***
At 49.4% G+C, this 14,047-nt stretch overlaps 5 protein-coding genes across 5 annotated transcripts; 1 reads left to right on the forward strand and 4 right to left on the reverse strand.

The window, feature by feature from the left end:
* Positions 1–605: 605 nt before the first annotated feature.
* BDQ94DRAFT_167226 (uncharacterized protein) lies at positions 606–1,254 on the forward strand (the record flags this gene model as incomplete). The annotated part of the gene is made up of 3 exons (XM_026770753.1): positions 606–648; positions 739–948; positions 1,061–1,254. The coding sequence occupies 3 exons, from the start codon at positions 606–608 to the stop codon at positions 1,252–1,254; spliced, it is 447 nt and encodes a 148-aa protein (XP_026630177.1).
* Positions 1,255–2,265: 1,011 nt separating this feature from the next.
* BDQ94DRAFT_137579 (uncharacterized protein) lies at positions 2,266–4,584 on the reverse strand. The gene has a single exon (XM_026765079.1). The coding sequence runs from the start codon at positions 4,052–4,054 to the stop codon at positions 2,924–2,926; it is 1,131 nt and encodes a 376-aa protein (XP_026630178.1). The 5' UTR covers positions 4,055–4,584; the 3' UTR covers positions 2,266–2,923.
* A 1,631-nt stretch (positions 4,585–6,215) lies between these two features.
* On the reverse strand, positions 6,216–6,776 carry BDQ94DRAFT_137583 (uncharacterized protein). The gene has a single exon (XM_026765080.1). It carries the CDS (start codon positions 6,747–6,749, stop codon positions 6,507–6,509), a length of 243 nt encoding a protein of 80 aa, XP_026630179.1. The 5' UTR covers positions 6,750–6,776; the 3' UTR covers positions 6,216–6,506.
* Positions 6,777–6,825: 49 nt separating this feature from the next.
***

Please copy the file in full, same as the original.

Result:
At 49.4% G+C, this 14,047-nt stretch overlaps 5 protein-coding genes across 5 annotated transcripts; 1 reads left to right on the forward strand and 4 right to left on the reverse strand.

The window, feature by feature from the left end:
* Positions 1–605: 605 nt before the first annotated feature.
* BDQ94DRAFT_167226 (uncharacterized protein) lies at positions 606–1,254 on the forward strand (the record flags this gene model as incomplete). The annotated part of the gene is made up of 3 exons (XM_026770753.1): positions 606–648; positions 739–948; positions 1,061–1,254. The coding sequence occupies 3 exons, from the start codon at positions 606–608 to the stop codon at positions 1,252–1,254; spliced, it is 447 nt and encodes a 148-aa protein (XP_026630177.1).
* Positions 1,255–2,265: 1,011 nt separating this feature from the next.
* BDQ94DRAFT_137579 (uncharacterized protein) lies at positions 2,266–4,584 on the reverse strand. The gene has a single exon (XM_026765079.1). The coding sequence runs from the start codon at positions 4,052–4,054 to the stop codon at positions 2,924–2,926; it is 1,131 nt and encodes a 376-aa protein (XP_026630178.1). The 5' UTR covers positions 4,055–4,584; the 3' UTR covers positions 2,266–2,923.
* A 1,631-nt stretch (positions 4,585–6,215) lies between these two features.
* On the reverse strand, positions 6,216–6,776 carry BDQ94DRAFT_137583 (uncharacterized protein). The gene has a single exon (XM_026765080.1). It carries the CDS (start codon positions 6,747–6,749, stop codon positions 6,507–6,509), a length of 243 nt encoding a protein of 80 aa, XP_026630179.1. The 5' UTR covers positions 6,750–6,776; the 3' UTR covers positions 6,216–6,506.
* Positions 6,777–6,825: 49 nt separating this feature from the next.